Here’s How the US Could Cripple North Korea’s Economy
Policy + Politics

Here’s How the US Could Cripple North Korea’s Economy

Toru Hanai

If it was meant to soften the image of the North Korean leader Kim Jung-un, the announcement that the regime had released captive American college student Otto Warmbier on Tuesday failed dismally after it was revealed that the young man, unbeknownst to his family, has been in a coma since last year. Warmbier was convicted in a show trial last year for allegedly stealing a political poster -- a “crime” for which he was sentenced to 15 years’ hard labor.

While the treatment of one prisoner by a regime that has historically brutalized both its own citizens and foreigners by the thousands seems like a small addition to the list of the Kim dynasty’s crimes, it’s the sort of personalized story that can draw public attention to a larger issue. And in this case it seems to be doing just that.

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The mistreatment of Warmbier is attracting additional attention to North Korea at a time when U.S. officials are already convinced that the rogue regime presents a serious threat to U.S. interests and national security. Kim’s government frequently threatens attacks on the U.S., is known to possess nuclear weapons and is working to develop a delivery mechanism with a range great enough to strike the United States mainland.

However, over the years, U.S. officials have struggled to find effective ways of punishing a government that has been willing to tolerate starvation of its own citizens even as it continued to build up its military capabilities. In addition, North Korea is already largely isolated from the global economy, and uses a network of hidden international intermediaries and financial institutions to provide the things it does need -- including financing, weapons and technology.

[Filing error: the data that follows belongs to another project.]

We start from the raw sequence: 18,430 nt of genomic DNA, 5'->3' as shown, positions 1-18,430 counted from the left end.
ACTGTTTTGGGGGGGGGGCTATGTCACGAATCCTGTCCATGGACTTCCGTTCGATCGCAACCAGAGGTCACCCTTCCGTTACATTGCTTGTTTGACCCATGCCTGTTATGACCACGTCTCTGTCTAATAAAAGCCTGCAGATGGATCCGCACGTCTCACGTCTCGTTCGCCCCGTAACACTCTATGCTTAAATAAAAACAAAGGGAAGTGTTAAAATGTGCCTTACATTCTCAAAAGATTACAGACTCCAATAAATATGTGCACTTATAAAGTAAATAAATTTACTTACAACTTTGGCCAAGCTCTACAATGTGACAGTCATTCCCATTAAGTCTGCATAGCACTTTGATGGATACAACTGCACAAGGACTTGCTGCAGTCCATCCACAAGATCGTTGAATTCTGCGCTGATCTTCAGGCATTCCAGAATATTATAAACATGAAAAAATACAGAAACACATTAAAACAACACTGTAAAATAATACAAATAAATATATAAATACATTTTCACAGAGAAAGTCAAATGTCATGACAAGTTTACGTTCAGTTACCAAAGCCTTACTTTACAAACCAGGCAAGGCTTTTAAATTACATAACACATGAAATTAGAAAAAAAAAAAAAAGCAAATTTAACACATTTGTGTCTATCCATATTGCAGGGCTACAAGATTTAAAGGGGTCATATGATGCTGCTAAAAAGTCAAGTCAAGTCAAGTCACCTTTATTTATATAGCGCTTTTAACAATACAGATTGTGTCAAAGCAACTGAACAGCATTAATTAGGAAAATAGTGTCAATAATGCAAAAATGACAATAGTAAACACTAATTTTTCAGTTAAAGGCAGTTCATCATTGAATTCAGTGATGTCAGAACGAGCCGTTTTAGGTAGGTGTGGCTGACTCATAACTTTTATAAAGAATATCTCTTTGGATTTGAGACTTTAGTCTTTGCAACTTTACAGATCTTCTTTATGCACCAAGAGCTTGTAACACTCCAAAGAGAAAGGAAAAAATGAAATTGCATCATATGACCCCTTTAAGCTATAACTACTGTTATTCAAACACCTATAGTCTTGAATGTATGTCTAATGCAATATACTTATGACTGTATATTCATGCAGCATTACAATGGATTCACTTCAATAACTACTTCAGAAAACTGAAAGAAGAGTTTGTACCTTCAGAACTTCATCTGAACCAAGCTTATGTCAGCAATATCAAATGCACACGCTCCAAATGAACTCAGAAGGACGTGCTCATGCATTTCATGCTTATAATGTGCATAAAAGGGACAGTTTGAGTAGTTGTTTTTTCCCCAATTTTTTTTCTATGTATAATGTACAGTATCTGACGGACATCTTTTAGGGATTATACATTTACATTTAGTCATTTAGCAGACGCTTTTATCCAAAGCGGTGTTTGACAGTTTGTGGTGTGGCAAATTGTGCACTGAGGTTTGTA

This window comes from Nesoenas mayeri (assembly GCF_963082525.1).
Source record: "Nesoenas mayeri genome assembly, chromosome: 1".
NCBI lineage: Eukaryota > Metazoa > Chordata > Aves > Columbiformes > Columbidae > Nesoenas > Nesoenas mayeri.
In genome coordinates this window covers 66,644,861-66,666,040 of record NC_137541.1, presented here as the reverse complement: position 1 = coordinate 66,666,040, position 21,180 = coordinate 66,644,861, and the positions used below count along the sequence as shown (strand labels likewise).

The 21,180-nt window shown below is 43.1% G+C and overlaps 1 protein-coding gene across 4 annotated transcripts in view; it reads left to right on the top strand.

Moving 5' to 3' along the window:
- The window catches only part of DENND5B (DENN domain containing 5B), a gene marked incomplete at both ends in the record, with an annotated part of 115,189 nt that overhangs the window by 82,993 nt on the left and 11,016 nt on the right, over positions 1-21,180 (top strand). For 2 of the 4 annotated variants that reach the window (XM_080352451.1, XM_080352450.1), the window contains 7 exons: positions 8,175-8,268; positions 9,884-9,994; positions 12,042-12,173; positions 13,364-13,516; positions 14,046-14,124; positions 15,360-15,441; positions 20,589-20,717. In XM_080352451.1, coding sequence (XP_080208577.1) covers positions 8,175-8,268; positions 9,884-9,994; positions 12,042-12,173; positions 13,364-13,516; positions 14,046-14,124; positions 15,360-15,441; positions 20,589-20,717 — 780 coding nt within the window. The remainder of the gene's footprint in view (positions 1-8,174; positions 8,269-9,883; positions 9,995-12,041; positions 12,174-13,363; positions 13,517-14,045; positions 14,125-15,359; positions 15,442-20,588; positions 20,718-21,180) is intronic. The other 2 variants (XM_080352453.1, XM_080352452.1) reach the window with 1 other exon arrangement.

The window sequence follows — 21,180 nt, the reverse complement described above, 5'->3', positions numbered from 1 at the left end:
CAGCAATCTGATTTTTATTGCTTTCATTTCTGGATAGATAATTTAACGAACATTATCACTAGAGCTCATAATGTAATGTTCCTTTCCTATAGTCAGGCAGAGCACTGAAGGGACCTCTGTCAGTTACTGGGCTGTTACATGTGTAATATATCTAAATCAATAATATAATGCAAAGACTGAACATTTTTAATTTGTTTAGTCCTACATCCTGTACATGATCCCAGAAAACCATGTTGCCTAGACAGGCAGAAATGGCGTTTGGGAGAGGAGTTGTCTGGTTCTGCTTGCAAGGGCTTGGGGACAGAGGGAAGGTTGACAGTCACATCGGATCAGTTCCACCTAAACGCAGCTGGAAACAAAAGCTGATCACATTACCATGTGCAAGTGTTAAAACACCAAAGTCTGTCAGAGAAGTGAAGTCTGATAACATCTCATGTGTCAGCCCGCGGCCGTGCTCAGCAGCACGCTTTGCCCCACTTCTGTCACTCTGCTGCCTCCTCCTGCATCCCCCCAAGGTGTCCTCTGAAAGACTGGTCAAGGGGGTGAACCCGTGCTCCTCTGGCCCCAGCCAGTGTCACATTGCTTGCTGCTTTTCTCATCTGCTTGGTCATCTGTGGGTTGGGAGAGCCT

But according to a new study from C4ADS, a non-profit based in Washington, D.C., the answer may be simpler than many imagine. The report, Risky Business: A System-Level Analysis of the North Korean Proliferation Financing System, argues that pressure applied to a relative handful of specific points in a global network of shadowy actors could do vast damage to illicit Korean trade with the rest of the world.

“Although to date economic coercion has been ineffective in persuading North Korea to abandon its pursuit of nuclear weapons, this does not mean it cannot work,” writes David Thompson, a senior analyst with C4ADS. “On the contrary, targeted enforcement actions against key nodes within the system can have the effect of impacting multiple networks across multiple countries simultaneously, removing key functions, such as individuals or entities specialized in illicit finance and procurement, who cannot be easily replaced.”

Thompson, who has previously produced reports using publicly available data to map the connections between North Korean companies and their enablers around the world, describes a system that is global in nature but reliant on a relative handful of intermediaries and facilitators who have a hand in most of the country’s trade relationships. Their relatively small numbers, he argues, makes the country’s system especially vulnerable to disruption if the United States and its international allies were to take concerted action against them.

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He points out that action last year against just one Chinese company, Dandong Hongxiang Industrial Development Co., resulted in a massive revenue loss to the North Korean government.

“Each action can individually increase the cost and complexity of sanctions evasion for North Korea, but if applied against a number of these key nodes simultaneously, they could, in theory, cause the entire overseas system to collapse.”

The impact, he believes, could be enough to force the Kim regime to the negotiating table under circumstances in which the U.S. and its allies would have a much stronger hand. 

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